I have long said that Christian are at our best when we are advocating for the rights, liberties, fair treatment of others. I suppose I am willing to allege that this is true for everyone, not only for Christians. But I especially want Christians to own it.
I think it represents Jesus far better than getting all whiney about our own rights, liberties, or fair treatment.
To be fair, people can advocate for their own rights, etc., without being whiney. This is just my opinion: but US Christians seem to go whiney awfully quickly if we feel our rights, etc. threatened.
Just look at all the fuss we’ve been making over the persecution of Christians around the world lately. I believe we would make a better case AGAINST persecution of Christians and FOR following Jesus if we opposed all religious persecution.
Speaking of which, I don’t know if you noticed, but a case of religious freedom was argued before the US Supreme Court yesterday. Samantha Elauf was 17 when she applied to work at an Abercrombie and Fitch store. She was rated as a very good candidate. Her rating dropped when management found out she wore a hajib – a traditional headcovering worn by some Muslims. This dropped her rating enough that she wasn’t hired.
I don’t know how the case will come out. The report I heard indicated that most of the Justices, in oral arguments, sounded like they leaned in her favor.
I have heard Christians lament about not being allowed to wear cross necklaces to work; shouldn’t we be just as concerned for the religious liberty of others?
There is some wisdom in “fake it till you make it.” Would you join me in providing proof this Thanksgiving?
John Wesley, the father of methodism, struggled in his early years to find assurance of salvation. His worked harder than most at the spiritual disciplines hoping to find peace with God, yet it seemed.to laude him at everry turn. Finally, after seeing a band of Moravianswas and being deeply impressed with their assurance, he asked. Them how he might find the same.
“Preach it till you have it,” they told him, “then you will preach it because you have it.” Fake it till you make it. Or, if this sounds better, sometimes our feelings follow our actions rather than the other way around.
Tomorrow is Thanksgiving. I hope yours is wonderful. However, most of us are in for some level of disappointment. We too often cook up grand ideas of how this year everything will be better than it ever has been.
This year, tomorrow, I invite you to join me in an effort to put expectations where they belong: on myself. Tomorrow I expect ME to speak gratitude. I will recognize and voice what I am thankful for, no matter what happens for which I am not thankful.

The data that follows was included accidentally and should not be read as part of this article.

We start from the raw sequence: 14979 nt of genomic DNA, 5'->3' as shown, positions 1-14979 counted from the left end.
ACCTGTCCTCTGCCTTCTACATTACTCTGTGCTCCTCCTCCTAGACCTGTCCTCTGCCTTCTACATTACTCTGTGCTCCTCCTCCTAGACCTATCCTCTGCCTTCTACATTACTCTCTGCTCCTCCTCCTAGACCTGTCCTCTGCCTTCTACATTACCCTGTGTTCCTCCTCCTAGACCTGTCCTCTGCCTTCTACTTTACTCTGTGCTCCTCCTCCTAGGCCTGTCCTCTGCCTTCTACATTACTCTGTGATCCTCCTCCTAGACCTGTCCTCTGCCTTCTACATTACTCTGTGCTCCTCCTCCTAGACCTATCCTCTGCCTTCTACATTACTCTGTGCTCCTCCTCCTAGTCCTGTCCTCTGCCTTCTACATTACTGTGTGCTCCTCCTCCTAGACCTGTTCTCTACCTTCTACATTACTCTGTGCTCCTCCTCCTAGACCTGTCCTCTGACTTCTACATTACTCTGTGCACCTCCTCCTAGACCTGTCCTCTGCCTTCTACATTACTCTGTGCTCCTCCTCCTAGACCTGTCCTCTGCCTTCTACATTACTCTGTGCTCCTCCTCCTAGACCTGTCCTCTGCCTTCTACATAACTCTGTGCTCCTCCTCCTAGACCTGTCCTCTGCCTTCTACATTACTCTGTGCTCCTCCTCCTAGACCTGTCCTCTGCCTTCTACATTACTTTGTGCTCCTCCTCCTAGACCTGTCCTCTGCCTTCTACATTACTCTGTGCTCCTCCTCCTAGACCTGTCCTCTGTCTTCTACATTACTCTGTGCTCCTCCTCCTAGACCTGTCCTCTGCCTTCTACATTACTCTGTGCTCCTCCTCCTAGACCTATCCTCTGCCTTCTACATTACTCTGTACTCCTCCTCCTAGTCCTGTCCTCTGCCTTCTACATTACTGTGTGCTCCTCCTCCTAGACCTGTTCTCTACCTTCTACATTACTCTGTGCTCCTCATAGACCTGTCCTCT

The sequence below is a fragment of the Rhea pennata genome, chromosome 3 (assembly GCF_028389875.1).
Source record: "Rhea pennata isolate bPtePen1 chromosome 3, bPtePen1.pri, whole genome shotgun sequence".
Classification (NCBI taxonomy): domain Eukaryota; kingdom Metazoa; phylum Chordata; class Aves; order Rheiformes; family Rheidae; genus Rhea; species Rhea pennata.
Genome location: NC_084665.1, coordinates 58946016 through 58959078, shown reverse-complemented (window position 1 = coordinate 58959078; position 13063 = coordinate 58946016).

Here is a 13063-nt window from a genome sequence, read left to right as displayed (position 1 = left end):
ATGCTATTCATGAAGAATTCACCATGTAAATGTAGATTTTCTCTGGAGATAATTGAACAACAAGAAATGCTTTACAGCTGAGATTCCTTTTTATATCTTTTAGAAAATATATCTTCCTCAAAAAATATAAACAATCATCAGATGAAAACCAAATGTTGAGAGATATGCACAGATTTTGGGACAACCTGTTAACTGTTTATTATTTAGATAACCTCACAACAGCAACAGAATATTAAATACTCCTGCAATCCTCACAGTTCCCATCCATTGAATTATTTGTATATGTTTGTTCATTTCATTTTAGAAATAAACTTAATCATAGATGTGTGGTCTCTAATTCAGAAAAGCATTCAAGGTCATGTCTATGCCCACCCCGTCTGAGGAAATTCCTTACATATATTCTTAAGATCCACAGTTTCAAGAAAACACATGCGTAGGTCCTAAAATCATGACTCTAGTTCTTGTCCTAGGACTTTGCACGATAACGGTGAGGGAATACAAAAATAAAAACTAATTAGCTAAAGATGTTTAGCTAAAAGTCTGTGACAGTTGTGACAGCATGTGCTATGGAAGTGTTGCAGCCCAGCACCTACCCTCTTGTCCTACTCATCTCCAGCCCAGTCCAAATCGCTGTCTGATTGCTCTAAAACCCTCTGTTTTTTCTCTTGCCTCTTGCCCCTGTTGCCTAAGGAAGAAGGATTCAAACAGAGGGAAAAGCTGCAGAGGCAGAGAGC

If I don’t feel grateful first thing out of bed, I will by the end of the day, because my feelings will follow my words.
Are you with me?
Met a friend for lunch the other day. He paid, as I was “the new guy in town.” (Anyone else in the area want to buy lunch for the New Guy in Town”?) As we ordered, he struck up a conversation with the cashier, who also happened to run the restaurant.
Later, during our meal, she stopped by and asked if he wanted a refill on his drink, because, as she said, “I can’t stand to see you without a drink.”
My cup was, actually, emptier than his, and less than 6 inches away from it. I was not offered a refill.
I sat there in stunned silence. Should I have said something?
I am a middle-aged white male. I am not used to being among the overlooked.
I wonder how many people I leave feeling the same way. Hopefully when it happens it does not happen in the context of me showing favoritism to someone else at the same table.
An important part of this model of care is the “re-do.” following up an inappropatie behavior with an appropriate alternative helps one develop the experience, conscious and sub-conscious, of doing things appropriately.
Sometimes we child-care workers balk at giving our kids a second chance. Sometimes we feel like they should have learned by now. Some of them are 18 years old, after all!
Almost every pay period I get a call from my supervisor reminding me to fill out my records for the past two weeks because it is time to do payroll again. Not once has my supervisor failed to give me another opportunity to get paid.
Each time I go into the software, I tell myself that I can remember this on my own. “I will keep up with this for the next two weeks,” I coach myself. Sometimes I do, sometimes I don’t.
I am grateful that my supervisor keeps giving me these reminders. For all I know, his supervisor may sometimes have to remind him.
I beleive the “re-do,” or “do-over” or second chance is exactly what God’s grace for us is about. We all fail the first time. Most of us fail again and again. God knew this! Jesus’ offer of life to us is not dependent upon us finally getting it right, but rather on the love and grace of a “re-do.”
As long as you keep needing an occasional re-do, please keep offering the same to others.
Had a discussion the other night about what we’d be militant about.
I’m pretty laid back, and wouldn’t get militant over much.
But then I thought of it.
I am militantly opposed to humiliation in the name of youth ministry. Do you know what I mean?
Like those times on retreats or mission trips, when someone loses his or her nametag? Humiliation in youth ministry says they should be made to sing or dance in front of everyone to earn to back.
That kind of thing will never again happen if I am at the event.
Had it happened to me as a youth, I would have left the church. I’ve talked to at least one person who left the church more than a decade ago for such a reason.
If you think the solution is that people should just grow thicker skin, perhaps you should read the gospels again.
Are you with me?